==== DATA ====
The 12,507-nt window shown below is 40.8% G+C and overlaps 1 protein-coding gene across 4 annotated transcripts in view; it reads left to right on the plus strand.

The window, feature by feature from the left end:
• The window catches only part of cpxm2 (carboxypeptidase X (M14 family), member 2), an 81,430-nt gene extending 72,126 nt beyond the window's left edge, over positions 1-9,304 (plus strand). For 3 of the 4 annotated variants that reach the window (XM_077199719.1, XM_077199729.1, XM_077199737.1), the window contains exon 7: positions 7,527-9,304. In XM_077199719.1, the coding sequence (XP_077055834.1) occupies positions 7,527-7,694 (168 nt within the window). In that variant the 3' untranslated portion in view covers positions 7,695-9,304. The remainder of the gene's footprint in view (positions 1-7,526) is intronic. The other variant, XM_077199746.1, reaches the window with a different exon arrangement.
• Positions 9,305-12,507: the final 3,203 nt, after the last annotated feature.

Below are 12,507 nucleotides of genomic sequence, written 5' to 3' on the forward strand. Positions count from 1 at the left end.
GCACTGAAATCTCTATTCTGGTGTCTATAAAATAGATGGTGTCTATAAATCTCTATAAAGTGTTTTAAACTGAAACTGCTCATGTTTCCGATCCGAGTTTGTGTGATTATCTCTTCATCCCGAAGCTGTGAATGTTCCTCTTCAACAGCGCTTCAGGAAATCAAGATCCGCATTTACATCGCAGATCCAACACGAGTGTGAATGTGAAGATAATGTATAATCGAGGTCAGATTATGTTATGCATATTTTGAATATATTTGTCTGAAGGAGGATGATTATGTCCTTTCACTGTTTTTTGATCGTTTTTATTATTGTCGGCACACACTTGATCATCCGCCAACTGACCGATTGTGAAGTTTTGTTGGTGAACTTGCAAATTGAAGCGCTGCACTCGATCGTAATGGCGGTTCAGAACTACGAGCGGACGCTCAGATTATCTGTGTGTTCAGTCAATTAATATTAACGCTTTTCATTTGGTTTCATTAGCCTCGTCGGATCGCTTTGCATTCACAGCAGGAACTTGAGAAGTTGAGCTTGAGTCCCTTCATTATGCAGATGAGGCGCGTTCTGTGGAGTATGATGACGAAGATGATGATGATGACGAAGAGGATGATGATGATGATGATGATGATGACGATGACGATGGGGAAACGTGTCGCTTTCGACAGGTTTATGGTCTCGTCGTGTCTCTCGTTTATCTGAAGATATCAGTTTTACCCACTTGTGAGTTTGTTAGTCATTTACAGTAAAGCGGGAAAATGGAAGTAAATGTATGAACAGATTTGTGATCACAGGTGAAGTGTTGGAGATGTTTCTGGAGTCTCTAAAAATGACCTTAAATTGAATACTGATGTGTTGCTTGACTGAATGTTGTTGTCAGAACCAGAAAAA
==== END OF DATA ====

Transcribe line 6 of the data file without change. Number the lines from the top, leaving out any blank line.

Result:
GCACTGAAATCTCTATTCTGGTGTCTATAAAATAGATGGTGTCTATAAATCTCTATAAAGTGTTTTAAACTGAAACTGCTCATGTTTCCGATCCGAGTTTGTGTGATTATCTCTTCATCCCGAAGCTGTGAATGTTCCTCTTCAACAGCGCTTCAGGAAATCAAGATCCGCATTTACATCGCAGATCCAACACGAGTGTGAATGTGAAGATAATGTATAATCGAGGTCAGATTATGTTATGCATATTTTGAATATATTTGTCTGAAGGAGGATGATTATGTCCTTTCACTGTTTTTTGATCGTTTTTATTATTGTCGGCACACACTTGATCATCCGCCAACTGACCGATTGTGAAGTTTTGTTGGTGAACTTGCAAATTGAAGCGCTGCACTCGATCGTAATGGCGGTTCAGAACTACGAGCGGACGCTCAGATTATCTGTGTGTTCAGTCAATTAATATTAACGCTTTTCATTTGGTTTCATTAGCCTCGTCGGATCGCTTTGCATTCACAGCAGGAACTTGAGAAGTTGAGCTTGAGTCCCTTCATTATGCAGATGAGGCGCGTTCTGTGGAGTATGATGACGAAGATGATGATGATGACGAAGAGGATGATGATGATGATGATGATGATGACGATGACGATGGGGAAACGTGTCGCTTTCGACAGGTTTATGGTCTCGTCGTGTCTCTCGTTTATCTGAAGATATCAGTTTTACCCACTTGTGAGTTTGTTAGTCATTTACAGTAAAGCGGGAAAATGGAAGTAAATGTATGAACAGATTTGTGATCACAGGTGAAGTGTTGGAGATGTTTCTGGAGTCTCTAAAAATGACCTTAAATTGAATACTGATGTGTTGCTTGACTGAATGTTGTTGTCAGAACCAGAAAAA